The United States was the one to first equip their missiles with Multiple Independently Targetable Reentry Vehicles (MIRVs) and develop long-range cruise missiles, hoping once again to achieve in this way strategic superiority over the Soviet Union.

Each new arms race cycle resulted in a less, not a more secure situation for the United States - in spite of the hopes cherished in the beginning of each new phase by those who initiated and supported it. The same will happen again if the United States starts deploying the anti-missile system, as well as the new generation of anti-satellite weapons (i.e. the Strategic Defense Initiative). Why not stop this process and put an end to the development of new types and systems of weapons'?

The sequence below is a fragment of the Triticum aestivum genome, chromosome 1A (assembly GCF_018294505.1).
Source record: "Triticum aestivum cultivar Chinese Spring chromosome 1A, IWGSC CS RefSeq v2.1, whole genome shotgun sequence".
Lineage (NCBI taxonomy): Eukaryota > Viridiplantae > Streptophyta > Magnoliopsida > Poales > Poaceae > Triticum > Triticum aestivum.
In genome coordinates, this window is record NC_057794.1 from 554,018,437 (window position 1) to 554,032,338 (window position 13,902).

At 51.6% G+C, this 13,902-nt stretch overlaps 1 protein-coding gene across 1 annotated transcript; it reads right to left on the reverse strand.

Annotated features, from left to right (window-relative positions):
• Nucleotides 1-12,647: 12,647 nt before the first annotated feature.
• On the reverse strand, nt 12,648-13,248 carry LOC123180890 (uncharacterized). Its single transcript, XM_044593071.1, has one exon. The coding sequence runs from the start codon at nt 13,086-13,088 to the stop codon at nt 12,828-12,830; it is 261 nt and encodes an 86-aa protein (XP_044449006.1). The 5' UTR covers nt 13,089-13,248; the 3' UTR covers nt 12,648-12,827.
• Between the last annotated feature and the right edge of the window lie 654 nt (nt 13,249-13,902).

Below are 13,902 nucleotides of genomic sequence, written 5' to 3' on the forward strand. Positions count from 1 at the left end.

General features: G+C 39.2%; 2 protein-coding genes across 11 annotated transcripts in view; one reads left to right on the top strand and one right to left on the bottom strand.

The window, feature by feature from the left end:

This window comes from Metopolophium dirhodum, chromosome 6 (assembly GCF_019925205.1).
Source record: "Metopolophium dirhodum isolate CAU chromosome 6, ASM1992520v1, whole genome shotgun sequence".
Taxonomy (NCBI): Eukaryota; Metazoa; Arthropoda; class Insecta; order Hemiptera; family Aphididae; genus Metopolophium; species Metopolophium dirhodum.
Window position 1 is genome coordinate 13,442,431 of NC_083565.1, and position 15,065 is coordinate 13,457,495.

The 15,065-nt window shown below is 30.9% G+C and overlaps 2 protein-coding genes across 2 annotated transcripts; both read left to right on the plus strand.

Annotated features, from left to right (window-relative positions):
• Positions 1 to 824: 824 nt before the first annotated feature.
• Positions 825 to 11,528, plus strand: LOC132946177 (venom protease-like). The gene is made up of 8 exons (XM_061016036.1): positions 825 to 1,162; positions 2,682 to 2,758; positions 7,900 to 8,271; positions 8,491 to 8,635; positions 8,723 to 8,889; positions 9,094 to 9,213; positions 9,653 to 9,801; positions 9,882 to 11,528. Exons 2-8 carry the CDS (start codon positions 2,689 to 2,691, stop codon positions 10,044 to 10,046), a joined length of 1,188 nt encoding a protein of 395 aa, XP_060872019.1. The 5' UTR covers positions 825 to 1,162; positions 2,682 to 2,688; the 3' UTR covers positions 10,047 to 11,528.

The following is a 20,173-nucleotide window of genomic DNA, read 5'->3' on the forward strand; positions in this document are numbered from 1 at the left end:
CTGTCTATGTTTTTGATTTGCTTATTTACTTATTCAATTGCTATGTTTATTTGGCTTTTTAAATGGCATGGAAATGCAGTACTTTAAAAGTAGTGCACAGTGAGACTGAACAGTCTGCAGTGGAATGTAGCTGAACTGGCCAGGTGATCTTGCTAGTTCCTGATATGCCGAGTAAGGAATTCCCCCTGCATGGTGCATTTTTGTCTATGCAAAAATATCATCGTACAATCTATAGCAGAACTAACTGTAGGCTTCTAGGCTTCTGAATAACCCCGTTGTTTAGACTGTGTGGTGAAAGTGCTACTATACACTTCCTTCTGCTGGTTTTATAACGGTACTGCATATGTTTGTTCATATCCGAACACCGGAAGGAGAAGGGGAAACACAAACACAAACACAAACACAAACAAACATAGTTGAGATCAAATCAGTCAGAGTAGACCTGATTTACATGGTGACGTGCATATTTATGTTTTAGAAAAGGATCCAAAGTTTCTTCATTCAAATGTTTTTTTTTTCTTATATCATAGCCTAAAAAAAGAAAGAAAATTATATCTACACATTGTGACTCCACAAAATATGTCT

We are convinced that we can and should not only stop, but reverse the arms race with mutual and profound understanding of the unacceptability of further accumulation of weapons. A study made by the Committee of Soviet Scientists on the Nuclear Freeze shows that to solve a number of technical, political and legal questions connected with the nuclear freeze would be far more realistic and less expensive than to seek solution of the problems of security and strategic stability by further building up arms and developing new weapon systems.

Dr. Keyworth claims that just freezing or even significantly reducing the levels of the nuclear stockpiles of both sides diminishes neither the risks nor the consequences of nuclear war.